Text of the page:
Netflix is looking for the next star in STEM on the campus of Norfolk State


PORTSMOUTH, Va. (WAVY) — Want to be the next Netflix star? Not on the screen, but behind the scenes, with the massive computer systems that keep the streaming service on the air.
Students at NSU will have that chance when they sign up for a new Netflix Virtual HBCU Bootcamp.

Students and recent graduates can sign up online for a free 16-week course in advanced Java programming, applied data science, and user experience and user interface design.

Dr. Patricia Mead, the NSU Engineering Department chair, helped to negotiate the Netflix partnership. “The information that they will go over in the course will be specific to real-world scenarios that Netflix managers and designers and engineers have to deal with,” Mead said.

(Photo Courtesy: NSU)

All majors can apply, including liberal arts majors who may feel intimidated by STEM (science, technology, engineering and math).

“One of the things that’s really important about what we are doing is we have very aggressive mentoring and tutoring support.”

(Photo Courtesy: NSU)

The Netflix partnership, its first technology-based program with an HBCU, comes as the streaming service is facing fierce pandemic era competition. Just this week Netflix fell short of its third-quarter expectations for new membership. Additionally, Nexflix in partnership with 2U education is focusing on diversity.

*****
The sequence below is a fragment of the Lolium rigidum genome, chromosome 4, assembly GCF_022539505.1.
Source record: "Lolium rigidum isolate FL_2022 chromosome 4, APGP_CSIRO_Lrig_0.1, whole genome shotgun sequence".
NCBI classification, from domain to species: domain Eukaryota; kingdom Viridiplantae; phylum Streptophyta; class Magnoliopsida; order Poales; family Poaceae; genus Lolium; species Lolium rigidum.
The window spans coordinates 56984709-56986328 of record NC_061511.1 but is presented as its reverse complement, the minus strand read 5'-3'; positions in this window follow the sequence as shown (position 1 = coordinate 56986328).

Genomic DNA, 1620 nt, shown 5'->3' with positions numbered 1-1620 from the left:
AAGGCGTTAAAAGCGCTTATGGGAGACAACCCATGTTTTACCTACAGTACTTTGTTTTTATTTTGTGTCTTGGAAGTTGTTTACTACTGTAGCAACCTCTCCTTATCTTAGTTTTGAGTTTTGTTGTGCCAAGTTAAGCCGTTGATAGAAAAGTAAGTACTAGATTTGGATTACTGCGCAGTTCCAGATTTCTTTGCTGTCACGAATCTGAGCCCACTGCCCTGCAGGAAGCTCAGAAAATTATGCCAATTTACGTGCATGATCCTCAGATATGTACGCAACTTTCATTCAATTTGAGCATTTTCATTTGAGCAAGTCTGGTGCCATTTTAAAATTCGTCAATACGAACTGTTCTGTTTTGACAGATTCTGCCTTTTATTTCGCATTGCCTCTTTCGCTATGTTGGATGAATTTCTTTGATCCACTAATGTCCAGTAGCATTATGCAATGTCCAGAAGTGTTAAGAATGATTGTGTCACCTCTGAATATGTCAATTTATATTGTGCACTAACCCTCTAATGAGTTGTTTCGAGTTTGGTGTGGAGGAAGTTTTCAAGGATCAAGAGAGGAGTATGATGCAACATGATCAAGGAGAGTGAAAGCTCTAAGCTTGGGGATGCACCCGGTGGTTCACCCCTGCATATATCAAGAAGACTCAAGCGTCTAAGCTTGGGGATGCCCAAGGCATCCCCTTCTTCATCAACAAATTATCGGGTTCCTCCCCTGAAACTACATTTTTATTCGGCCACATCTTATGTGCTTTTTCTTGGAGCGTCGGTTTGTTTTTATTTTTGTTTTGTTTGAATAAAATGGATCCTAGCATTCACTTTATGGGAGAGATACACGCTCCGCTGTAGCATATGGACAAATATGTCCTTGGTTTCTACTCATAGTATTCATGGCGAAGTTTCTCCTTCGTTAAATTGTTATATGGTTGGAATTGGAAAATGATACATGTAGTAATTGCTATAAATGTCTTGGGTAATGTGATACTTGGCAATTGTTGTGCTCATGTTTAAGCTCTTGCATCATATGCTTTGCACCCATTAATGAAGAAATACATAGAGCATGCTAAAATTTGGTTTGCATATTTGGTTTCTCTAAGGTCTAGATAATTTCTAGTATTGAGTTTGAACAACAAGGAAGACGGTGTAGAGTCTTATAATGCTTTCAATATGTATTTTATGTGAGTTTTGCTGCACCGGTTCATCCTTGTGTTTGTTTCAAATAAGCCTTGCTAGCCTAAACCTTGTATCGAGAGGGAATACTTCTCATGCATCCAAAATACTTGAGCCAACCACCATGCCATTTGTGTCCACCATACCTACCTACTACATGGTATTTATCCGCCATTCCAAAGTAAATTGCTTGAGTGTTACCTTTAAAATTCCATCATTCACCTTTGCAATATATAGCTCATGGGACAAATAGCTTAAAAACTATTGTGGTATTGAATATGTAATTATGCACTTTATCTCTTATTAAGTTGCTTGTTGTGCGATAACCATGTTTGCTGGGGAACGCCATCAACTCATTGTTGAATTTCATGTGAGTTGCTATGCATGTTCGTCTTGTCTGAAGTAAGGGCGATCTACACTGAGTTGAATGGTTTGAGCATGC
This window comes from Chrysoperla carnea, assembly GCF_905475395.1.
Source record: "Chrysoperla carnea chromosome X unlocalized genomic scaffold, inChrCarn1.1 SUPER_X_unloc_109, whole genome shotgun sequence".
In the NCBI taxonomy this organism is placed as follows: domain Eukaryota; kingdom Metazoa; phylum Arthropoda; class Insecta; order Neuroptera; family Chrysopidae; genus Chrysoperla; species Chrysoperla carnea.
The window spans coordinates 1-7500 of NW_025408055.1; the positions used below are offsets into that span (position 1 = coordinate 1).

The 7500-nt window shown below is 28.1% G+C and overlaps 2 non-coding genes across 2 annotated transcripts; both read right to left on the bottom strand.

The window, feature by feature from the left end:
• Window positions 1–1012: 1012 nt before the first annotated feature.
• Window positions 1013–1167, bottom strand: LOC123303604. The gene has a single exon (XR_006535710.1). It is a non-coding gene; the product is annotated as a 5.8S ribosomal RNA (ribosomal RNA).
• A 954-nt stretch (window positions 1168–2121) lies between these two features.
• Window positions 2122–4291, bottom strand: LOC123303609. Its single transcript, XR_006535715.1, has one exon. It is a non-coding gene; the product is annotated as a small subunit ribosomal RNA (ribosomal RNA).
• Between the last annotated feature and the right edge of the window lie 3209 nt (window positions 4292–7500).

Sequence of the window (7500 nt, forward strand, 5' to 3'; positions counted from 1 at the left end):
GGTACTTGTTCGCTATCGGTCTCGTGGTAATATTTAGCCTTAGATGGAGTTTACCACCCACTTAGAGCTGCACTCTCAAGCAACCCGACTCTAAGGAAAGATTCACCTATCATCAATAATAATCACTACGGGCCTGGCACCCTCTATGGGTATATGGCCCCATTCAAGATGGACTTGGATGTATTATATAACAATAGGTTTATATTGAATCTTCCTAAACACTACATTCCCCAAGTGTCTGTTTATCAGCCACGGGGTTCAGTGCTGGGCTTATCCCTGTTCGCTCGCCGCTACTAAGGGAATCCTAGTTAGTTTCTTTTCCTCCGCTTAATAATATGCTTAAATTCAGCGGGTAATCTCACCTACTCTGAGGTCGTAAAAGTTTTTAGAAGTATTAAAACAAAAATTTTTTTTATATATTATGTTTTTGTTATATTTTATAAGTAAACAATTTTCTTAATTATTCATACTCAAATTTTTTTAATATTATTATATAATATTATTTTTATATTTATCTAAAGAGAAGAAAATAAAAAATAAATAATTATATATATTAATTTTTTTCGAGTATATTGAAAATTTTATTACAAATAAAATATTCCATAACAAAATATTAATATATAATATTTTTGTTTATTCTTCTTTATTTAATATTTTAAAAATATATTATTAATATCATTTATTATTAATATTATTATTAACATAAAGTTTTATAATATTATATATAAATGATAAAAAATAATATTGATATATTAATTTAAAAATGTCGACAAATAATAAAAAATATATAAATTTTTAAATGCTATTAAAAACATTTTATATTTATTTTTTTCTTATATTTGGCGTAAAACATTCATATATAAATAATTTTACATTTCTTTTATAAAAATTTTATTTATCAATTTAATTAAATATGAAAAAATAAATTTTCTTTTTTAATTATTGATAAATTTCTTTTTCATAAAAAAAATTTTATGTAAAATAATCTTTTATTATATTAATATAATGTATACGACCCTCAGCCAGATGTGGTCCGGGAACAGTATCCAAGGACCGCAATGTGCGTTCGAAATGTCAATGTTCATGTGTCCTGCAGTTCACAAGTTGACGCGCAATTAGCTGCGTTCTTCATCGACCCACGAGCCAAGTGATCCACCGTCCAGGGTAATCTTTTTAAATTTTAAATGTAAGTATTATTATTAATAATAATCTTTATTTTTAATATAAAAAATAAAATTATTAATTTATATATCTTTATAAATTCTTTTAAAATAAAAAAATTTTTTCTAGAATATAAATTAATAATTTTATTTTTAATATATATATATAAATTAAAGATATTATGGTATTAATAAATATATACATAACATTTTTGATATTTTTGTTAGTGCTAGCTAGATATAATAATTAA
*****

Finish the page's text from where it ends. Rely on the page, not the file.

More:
Dr. Mead urges African Americans to enter STEM fields, as minorities are underrepresented in Silicon Valley. “I think it’s seven percent in this particular industry; as a person who used to live in Silicon Valley I can tell you yes, there’s not a lot of us out there,” Mead said.

Netflix is showbusiness, but the training in the 16-week program transfers to all fields including medicine.

(Photo Courtesy: NSU)

Dr. Mead says computer science will play a role in solving the mysteries of the deadly coronavirus.

“Yes absolutely, there’s a branch that might be recognized as machine learning and artificial intelligence, and to the extent that we can help develop technologies that can make sense of all the data that we receive and crunch through it in a quick manner, that is going to make a difference in terms of getting solutions quickly that are [also] effective and reliable,” Mead said.

The free boot camp will accept 130 students and recent graduates for classes that start in January.

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